AMT “INDEXING” IS NOW PERMANENT
No More Annual Scramble for a “Patch”
by Daniel J. Pilla
One of the maddening things about tax policy in the past eleven years was Congress’s unwillingness to permanently index the Alternative Minimum Tax (AMT) exemption levels to inflation. For more than a decade, Congress merely passed an annual last minute “patch,” which simply extended the temporary rules for just one more year. All that time, Congress seemed unwilling to fix the problem in a manner that would have permanently removed the Sword of Damocles from over the heads of middle-income taxpayers. See my article in the December 2012 issue of PTT, page 7, which points out that millions of citizens would have been hit hard by Congress’s failure to index the AMT exemptions to inflation.
Finally, a provision of the American Taxpayer Relief Act of 2012 does exactly that. As a result of the Act, the 2012 AMT exemptions are now fixed as follows:
Joint returns or surviving spouse $78,750
Single person $50,600
Married filing separate $39,375
Beginning in 2013, these amounts are indexed for inflation so will increase every year, along with all of the many other provisions of the tax code that have been indexed for decades. The new Act also allows all nonrefundable personal credits to apply equally to the regular tax and the AMT.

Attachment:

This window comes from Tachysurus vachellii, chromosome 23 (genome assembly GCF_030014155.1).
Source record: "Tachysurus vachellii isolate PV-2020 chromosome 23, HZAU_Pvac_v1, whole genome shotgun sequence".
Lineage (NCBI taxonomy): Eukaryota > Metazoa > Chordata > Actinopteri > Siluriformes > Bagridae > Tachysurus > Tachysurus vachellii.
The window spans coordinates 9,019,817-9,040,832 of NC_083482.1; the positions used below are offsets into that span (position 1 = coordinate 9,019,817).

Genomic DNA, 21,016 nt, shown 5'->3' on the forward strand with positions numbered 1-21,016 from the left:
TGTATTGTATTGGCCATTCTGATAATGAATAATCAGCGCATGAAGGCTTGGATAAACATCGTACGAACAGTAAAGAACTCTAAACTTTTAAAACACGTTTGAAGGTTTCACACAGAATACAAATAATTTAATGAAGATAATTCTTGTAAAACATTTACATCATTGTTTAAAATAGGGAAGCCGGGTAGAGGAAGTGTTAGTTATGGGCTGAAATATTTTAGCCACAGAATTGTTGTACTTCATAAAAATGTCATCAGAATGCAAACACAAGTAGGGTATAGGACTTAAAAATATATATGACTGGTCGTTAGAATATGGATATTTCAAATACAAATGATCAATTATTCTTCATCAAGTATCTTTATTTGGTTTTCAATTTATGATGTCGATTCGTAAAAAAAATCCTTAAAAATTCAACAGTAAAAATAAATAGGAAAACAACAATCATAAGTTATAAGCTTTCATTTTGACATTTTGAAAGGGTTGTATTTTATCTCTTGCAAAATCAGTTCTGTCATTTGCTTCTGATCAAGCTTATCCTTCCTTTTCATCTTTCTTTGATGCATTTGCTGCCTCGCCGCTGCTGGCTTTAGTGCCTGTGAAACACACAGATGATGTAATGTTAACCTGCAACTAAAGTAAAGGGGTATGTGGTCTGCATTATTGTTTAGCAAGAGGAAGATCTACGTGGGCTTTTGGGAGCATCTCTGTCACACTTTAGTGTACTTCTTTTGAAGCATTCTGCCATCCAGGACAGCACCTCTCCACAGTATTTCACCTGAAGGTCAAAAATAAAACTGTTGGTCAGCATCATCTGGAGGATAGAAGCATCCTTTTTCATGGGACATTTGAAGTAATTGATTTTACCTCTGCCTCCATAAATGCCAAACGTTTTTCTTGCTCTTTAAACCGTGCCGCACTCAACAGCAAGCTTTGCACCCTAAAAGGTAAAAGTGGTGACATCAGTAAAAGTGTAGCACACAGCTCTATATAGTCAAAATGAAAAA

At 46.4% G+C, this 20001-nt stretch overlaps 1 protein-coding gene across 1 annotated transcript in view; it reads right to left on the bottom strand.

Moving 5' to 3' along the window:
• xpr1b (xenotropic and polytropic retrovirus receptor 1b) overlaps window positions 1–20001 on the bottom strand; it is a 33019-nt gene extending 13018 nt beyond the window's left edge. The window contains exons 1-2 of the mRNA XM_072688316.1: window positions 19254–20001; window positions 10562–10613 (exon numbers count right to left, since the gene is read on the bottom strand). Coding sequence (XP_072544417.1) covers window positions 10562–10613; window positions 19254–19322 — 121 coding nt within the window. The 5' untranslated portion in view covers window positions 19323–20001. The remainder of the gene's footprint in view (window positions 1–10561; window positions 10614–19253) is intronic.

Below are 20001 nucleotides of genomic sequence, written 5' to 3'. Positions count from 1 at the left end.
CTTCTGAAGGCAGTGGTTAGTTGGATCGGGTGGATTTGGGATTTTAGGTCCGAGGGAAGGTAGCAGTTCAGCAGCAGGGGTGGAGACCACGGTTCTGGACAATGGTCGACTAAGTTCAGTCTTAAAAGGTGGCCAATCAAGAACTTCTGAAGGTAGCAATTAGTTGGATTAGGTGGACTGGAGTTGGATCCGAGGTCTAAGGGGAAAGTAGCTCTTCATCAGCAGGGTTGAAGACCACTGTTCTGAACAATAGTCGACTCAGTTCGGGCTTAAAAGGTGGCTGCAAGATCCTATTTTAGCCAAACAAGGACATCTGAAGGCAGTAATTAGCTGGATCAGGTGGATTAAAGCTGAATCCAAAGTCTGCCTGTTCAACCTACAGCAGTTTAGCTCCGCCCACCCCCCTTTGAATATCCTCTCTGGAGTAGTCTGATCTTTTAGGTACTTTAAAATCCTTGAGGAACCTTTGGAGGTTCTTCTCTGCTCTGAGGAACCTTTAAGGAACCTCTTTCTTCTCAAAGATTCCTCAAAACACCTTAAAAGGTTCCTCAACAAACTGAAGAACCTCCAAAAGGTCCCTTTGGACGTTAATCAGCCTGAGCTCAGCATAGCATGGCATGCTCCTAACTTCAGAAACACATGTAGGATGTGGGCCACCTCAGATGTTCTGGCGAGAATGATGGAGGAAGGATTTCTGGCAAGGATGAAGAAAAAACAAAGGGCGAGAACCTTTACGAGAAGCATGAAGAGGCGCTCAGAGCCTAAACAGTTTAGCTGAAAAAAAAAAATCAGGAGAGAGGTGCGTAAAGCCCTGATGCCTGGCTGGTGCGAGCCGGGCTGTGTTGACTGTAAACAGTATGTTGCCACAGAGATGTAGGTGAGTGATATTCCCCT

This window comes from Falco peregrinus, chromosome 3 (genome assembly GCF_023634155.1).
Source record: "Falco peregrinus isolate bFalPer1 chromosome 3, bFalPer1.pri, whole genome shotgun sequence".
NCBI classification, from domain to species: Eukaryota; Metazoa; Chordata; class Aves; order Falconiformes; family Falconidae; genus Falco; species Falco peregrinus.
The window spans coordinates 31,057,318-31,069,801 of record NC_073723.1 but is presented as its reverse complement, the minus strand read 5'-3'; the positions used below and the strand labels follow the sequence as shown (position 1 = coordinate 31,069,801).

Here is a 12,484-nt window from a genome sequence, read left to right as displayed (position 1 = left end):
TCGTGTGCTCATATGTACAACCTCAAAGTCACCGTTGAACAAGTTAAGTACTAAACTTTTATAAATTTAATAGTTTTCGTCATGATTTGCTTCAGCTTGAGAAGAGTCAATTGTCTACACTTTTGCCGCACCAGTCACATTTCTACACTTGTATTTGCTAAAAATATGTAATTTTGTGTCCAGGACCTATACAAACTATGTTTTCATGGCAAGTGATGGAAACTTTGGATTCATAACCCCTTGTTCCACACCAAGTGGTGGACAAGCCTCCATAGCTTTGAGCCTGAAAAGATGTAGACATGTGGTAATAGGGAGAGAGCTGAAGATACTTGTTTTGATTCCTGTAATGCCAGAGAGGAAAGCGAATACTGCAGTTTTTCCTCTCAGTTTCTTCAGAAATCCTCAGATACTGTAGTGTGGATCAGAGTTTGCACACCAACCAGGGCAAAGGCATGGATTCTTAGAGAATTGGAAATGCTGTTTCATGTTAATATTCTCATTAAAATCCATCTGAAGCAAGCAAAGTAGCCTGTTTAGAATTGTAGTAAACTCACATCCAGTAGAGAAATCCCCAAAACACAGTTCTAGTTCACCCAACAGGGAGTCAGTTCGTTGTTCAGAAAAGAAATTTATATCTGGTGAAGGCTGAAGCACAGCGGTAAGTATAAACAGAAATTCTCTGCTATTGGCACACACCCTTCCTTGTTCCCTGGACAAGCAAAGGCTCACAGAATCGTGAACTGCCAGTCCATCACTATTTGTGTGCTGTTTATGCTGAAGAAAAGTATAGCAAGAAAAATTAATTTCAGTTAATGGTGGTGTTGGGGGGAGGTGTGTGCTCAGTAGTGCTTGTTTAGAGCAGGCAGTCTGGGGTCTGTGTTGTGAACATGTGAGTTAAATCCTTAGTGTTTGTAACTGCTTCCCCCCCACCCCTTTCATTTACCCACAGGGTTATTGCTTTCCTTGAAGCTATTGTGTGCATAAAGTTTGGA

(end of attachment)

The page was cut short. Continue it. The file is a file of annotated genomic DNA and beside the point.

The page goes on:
This indexing will finally bring to an end the annual year-end scramble by Congress to pass a patch, all the while playing “chicken” with the IRS and taxpayers alike. Even the IRS was a victim in Congress’s madness because it had to make massive last-minute computer programming changes to accommodate the AMT rules. This year, with the after-the-last-minute passing of the American Taxpayer Relief Act, the IRS announced that it must delay the opening of tax return filing season until February 1, 2013 to facilitate the programming changes.
While permanently indexing the AMT’s exemptions to inflation certainly is a positive move, the fact remains that the AMT is a massively complicated mess that should not survive. The very existence of the AMT is a profound admission that our main tax system is badly flawed. Why not fix the flaws in the regular tax system and trash the AMT? Such a move would make tax compliance, administration and enforcement much easier and less expensive, and would help to remove the public’s pervasive impression that our tax system is fundamentally unfair. From there, the next step is fundamental tax reform that will abolish the income entirely.